The “Silencer” series of power supplies from PC Power & Cooling is a less expensive, quieter alternative to PC Power & Cooling’s flagship “Turbo Cool” product line.
Today, I will be having a look at the Silencer 750W. Most specifically, the red “Crossfire Edition” Silencer 750W.
SUPPLIED BY: PC Power & Cooling
PRODUCT: PC Power & Cooling Silencer
750W Crossfire Edition
PROD LINK: PC P&C’s current offerings.
Price is at time of testing!
My Silencer came in a large PC Power & Cooling branded box.
A 2Pak sighting!
Unlike the Turbo-Cool 1000W power supply, The Silencer is in a box inside a box. The Turbo-Cool 1000W actually shipped in its box.
A sticker on the side of the box tells us which specific Silencer we’ve received.
Other Silencer units would say “750 Quad/Black” or “750 Quad/Copper.”
The print on the sides of the box makes mention of SLI Certification, but the unit’s Crossfire certification is only made mention by a small sticker on one side.
Normally, an Nvidia SLI logo sticker resides to the right of the bullet points.
Inside, we find everything packed very well and practically impervious to damage.
The first thing we see in the box is our manual. The manual has instructions for removal of the old power supply….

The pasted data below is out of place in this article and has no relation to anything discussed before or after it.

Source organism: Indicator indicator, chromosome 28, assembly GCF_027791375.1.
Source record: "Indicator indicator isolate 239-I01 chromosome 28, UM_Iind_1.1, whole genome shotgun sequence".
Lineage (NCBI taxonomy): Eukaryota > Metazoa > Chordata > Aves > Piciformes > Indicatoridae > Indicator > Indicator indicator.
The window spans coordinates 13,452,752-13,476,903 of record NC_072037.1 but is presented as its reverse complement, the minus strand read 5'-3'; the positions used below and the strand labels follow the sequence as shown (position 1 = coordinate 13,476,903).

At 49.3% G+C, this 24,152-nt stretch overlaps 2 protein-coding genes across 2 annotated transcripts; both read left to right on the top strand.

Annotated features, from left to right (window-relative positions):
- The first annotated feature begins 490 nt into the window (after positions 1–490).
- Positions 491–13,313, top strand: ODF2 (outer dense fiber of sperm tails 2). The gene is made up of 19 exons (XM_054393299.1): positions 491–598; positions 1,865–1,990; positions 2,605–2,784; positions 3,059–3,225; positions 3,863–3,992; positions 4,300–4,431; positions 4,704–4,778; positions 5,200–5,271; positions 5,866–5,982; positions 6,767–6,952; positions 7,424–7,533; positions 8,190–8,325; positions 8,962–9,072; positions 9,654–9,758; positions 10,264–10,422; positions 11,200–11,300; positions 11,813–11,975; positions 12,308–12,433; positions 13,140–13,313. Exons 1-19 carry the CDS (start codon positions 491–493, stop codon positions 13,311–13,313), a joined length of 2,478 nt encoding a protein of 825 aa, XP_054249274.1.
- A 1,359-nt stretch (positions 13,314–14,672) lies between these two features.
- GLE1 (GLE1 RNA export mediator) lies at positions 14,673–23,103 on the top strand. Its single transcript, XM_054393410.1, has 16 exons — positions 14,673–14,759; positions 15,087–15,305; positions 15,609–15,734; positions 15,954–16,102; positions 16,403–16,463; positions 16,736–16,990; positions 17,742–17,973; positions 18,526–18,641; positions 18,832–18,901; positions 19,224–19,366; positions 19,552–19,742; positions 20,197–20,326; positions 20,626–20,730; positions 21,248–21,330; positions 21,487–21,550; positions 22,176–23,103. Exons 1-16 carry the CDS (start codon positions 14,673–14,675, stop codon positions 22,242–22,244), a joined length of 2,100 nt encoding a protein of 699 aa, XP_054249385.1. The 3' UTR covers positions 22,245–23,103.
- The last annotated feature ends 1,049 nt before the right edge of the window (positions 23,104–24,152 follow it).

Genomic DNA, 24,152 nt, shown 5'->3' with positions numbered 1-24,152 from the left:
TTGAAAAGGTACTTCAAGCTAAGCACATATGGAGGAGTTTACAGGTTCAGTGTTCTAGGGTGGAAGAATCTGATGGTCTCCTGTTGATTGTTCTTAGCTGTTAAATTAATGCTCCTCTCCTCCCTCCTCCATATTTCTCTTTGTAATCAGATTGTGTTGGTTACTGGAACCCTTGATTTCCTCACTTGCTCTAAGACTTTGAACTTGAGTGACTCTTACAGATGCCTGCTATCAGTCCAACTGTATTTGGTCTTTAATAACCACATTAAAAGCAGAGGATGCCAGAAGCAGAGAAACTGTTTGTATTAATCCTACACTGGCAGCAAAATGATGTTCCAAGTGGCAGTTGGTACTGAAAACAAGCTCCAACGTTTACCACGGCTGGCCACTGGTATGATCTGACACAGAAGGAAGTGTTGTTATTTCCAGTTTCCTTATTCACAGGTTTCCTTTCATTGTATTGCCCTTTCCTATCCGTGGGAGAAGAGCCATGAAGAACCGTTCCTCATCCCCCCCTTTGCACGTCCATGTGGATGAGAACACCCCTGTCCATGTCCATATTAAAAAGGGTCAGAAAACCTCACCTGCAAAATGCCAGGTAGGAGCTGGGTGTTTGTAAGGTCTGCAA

…and installation of the new one. The manual also shows us what voltages goes to what wires.
On the back of the manual is the PC Power & Cooling 5 year warranty.
As with the Turbo-Cool power supplies, the Silencer can come with a print out from the Chroma test equipment used to test the power supply at the facility prior to shipping. The big difference here with the Silencer is that you have to pay an additional $20 for a test report for a Silencer. My opinion? Don’t bother. If it extended the warranty from 3 to 5 years in addition (You hearing me PC Power?) that would be one thing. But once the power supply is in production, you’re going to find it’s either going to work or not (every unit has a certain percentage of failures.) The test report is just a snap shot of what the power supply is capable of doing and the unit already has to pass a 6-point performance test prior to shipping, so the report really offers nothing more than… well… I haven’t figured that out yet.
Under all of the documentation is our power cord and a bag of mounting screws.
Finally, we uncover our Silencer 750W Crossfire Edition power supply. The unit is wrapped in a plastic bag and the cables are all kept neat with a natural colored rubber band (also known as a “gumband” in Pittsburgh and some parts of Australia.)
The back side of the Silencer 750W has an 80MM exhaust fan, our AC input socket and an on/off switch.
The flash makes the unit look a little orange, but the power supply is actually quite red. If you’ve ever seen the painted red parts of a 2900TX card, trust me it’s a match.